Growing up in Denver, Annette Isham was fed a steady diet of pioneer history and romantic notions of the West.
And of course, those Rocky Mountains always loomed in the background of everyday life.
How did that landscape inform her identity — a woman of mixed race who was born in the Dominican Republic and moved to Colorado when she was 1? And how could she add her history to the masculine myth of the American West?
About five years ago, she created a character for herself named Venus. She put on an elaborate costume and programmed her drone to record her performing as Venus. Now she’s taken the Venus form and worked it into animation. Her new installation, “Venus: A Space to Hold, Redeemer, I,” features a feminine-shaped brown blob that she’s inserted into three new videos featuring a Colorado Springs neighborhood and the Rocky Mountains.
“It was a way of grappling with how a person of my background and race fits into this landscape,” said Isham, who also teaches 4D and animation at Rocky Mountain College of Art + Design in Denver. “It’s not like I’m a cowboy. I don’t have a romantic history with the landscape, so I developed a mythical being who can travel in and out of time.”
To view the videos, you must download the Popwalk app and head to The Yard, an outdoor project space and site for public art in the downtown Divine Redeemer neighborhood.
The exhibit space is in the front yard of Jessica Langley and Ben Kinsley’s home, a couple who has made a regular habit over the last three years of filling the space with eye-catching and eclectic work by artists from around the world.
(You can see photos of past exhibits online at whatsintheyard.com.)
Enter the coordinates 38.847596,-104.799216 into the app, head to the location, and unlock Isham’s first video. You’ll see the migration of the Venus character through different perspectives of the neighborhood and mountain range. The second and third videos will take the viewer through the streets to Divine Redeemer Catholic Church.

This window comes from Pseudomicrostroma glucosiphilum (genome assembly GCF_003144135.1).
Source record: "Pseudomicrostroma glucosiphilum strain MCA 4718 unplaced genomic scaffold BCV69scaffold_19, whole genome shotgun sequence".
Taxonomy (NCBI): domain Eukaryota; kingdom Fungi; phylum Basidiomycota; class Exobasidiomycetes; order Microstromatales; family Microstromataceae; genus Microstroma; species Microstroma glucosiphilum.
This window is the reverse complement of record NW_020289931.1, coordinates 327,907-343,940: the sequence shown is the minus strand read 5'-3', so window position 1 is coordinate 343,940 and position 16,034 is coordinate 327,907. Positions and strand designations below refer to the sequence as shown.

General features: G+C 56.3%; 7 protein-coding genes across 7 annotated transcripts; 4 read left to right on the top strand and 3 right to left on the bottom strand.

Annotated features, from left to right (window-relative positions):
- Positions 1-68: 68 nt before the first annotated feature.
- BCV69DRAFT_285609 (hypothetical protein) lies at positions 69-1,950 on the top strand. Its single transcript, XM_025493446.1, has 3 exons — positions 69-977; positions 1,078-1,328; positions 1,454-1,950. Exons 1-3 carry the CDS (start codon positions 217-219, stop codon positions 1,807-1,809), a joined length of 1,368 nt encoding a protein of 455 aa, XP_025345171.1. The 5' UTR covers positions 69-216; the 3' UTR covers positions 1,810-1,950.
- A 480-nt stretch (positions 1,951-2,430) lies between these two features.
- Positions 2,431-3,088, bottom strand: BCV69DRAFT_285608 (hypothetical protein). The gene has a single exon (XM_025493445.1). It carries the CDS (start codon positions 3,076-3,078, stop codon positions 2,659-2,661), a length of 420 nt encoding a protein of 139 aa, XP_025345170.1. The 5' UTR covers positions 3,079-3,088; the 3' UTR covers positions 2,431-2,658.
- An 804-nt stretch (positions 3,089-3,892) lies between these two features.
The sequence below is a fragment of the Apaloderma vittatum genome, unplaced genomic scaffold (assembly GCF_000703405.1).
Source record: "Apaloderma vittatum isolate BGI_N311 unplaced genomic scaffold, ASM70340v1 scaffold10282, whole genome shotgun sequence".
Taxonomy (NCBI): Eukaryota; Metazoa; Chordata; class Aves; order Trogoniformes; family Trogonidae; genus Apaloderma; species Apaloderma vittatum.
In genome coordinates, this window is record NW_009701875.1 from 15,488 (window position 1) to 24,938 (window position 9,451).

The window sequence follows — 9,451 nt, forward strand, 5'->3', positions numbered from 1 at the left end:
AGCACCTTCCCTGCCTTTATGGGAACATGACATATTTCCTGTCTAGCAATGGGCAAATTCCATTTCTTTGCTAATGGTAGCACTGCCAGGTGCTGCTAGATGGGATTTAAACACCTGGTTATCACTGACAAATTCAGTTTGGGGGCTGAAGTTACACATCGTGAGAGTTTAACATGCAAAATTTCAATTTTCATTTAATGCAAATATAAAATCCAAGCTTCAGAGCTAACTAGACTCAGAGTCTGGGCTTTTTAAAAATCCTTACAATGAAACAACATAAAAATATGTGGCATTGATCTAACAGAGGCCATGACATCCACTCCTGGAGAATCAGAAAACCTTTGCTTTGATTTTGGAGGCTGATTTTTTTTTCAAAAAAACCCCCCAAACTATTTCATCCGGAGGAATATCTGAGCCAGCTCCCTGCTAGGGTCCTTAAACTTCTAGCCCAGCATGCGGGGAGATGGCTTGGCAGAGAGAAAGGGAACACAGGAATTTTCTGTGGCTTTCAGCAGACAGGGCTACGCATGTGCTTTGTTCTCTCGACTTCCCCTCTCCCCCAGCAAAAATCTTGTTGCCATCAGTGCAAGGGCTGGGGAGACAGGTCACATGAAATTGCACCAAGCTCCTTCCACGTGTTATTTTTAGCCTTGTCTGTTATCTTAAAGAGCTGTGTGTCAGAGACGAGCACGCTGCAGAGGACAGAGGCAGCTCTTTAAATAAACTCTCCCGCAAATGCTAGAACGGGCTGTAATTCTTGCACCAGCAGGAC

Isham hopes the videos help people reflect on their environment and landscape. For her, it was reassembling the myth of the West in a way that felt more accessible.
“I thought of it like a masculine thing to conquer the West. If you could, you could achieve manhood,” she said. “I wanted to provide a character like me, as a mixed-race woman.”
The Yard also will feature a second installation, “The Infinite Lawn,” by Los Angeles-based artist Jody Joyner. Salvaged scraps of artificial grass placed over the facade of the house will be paired with video projections showing up-close footage of blades of grass. It runs through Oct. 31.
“The fuzz on a discarded tennis ball becomes hairy, each bristle of a dandelion seed can be seen in full relief, and the brown thatch underneath blades of grass becomes an ecosystem in and of itself,” reads the installation’s description. “In the two-channel video projection, these and other found subjects will be viewable at an architectural scale.”
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This content was originally published here.